The role of the cloud in the enterprise has accelerated significantly over recent years and its business benefits are becoming increasingly difficult to ignore. Cloud-based solutions are now available for a plethora of business issues ranging from storage and archiving through to virtual software and hardware. Not only are they more powerful, flexible and scalable than ever before, but they are often cheaper as well. Even cloud security, perhaps the one lingering argument against moving to the cloud, is more advanced and robust than in many on-premise solutions. It is for reasons such as these that the worldwide public cloud services market grew 17.2 percent in 2016 to total $208.6 billion, up from $178 billion in 2015, according to Gartner.
One area of business that can significantly benefit from the switch to a cloud-based approach is that of compliance. As incidents of data theft continue to rise, businesses that take payments either online or over the phone are obligated by law to ensure they offer customers the highest levels of data security possible through compliance with the 12 requirements of the Payment Card Industry Data Security Standard (PCI DSS). However, many often struggle to maintain a robust and fully PCI compliant security solution in-house. Budgetary constraints, the rapid pace of technology evolution and a lack of internal resources are some of the most commonly cited reasons for this. However, in most instances, issues can be traced back to a bigger problem; the size of their Cardholder Data Environment (CDE) that needs protecting.
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PCI DSS compliance applies to an organisation’s entire CDE, which can be loosely broken down into four areas – data capture, data processing, data transmission and data storage. In simple terms, this means how payments are taken from customers (and who takes them), how that payment data is moved around within the organisation, and where it finally comes to rest. Contained within this are all of the physical and virtual components involved in each stage including the network (firewalls, routers etc), all point of sale systems, servers, internal and external applications and third party IT systems. Each of these components contributes to the overall scope of the CDE, which must be protected in full as part of PCI DSS compliance. The larger the scope, the more difficult and potentially expensive compliance becomes. As such, the key for many businesses is to try and reduce the size of their scope. Unfortunately for those who have chosen to take a fully on-premise approach, reducing their CDE scope is extremely difficult, but for those looking to the cloud, there are numerous cost-effective ways in which it can be achieved.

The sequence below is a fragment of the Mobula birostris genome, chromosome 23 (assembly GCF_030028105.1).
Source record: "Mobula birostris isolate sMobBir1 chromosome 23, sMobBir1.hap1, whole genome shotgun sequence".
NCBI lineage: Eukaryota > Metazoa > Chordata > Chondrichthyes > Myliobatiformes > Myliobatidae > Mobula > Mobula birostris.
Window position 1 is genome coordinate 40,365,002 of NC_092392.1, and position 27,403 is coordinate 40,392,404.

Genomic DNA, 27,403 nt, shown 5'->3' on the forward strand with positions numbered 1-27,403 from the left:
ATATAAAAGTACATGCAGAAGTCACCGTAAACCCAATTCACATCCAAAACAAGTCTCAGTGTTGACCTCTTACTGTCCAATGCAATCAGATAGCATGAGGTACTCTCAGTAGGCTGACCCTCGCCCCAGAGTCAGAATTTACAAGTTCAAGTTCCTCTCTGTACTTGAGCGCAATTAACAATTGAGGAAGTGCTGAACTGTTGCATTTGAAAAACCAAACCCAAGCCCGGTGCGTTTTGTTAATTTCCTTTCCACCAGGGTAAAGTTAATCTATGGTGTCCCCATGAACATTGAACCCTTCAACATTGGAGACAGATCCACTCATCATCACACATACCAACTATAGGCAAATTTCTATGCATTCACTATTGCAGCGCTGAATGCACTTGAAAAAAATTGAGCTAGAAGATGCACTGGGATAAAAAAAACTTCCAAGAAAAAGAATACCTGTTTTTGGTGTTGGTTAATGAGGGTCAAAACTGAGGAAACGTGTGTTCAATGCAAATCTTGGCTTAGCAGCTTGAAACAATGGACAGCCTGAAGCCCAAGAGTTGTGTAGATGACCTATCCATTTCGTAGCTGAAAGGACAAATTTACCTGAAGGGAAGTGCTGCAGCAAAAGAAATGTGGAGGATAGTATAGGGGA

Reducing CDE scope using the cloud
By outsourcing key aspects of a cardholder data environment to a third party Cloud Service Provider (CSP), organisations can not only significantly streamline their business operations, but they can also pass on the PCI compliance responsibility for that area to the provider as well.
A great example of this is the implementation of a cloud-based secure telephone payment solution. If an organisation uses a traditional call centre to take and process telephone payments manually, every aspect of that call centre is in scope for PCI DSS, from the telephone agents themselves through to the computers, network and payment systems used. However, if the organisation switches to a cloud-based payment system, all of these aforementioned elements are taken out of the PCI DSS equation immediately. Why? Because at the point where a payment is required, customers are routed through to a secure, cloud-hosted platform where they enter their sensitive information via their telephone keypad. The call centre agents themselves no longer play any part in the collection or processing of the customer’s sensitive data and it never enters the call centre environment. As a result, all of those elements are removed from the scope of the CDE and responsibility for PCI compliance passes to the provider of the cloud payment platform.
The benefits of moving to the cloud don’t end at reducing the scope of PCI DSS compliance either. Many cloud service providers now boast data security measures and technology far superior to those available for on-premise solutions, which are updated regularly to ensure the data they contain remains safe, compliant and secure at all times.
In a relatively short period of time, cloud-based solutions have gone from a ‘nice to have’ business luxury, to an integral part of any successful operation. For those affected by PCI DSS compliance obligations, the power, security and flexibility offered by many cloud solutions today are impossible to ignore. Maybe it’s time to look to the cloud for their compliance needs?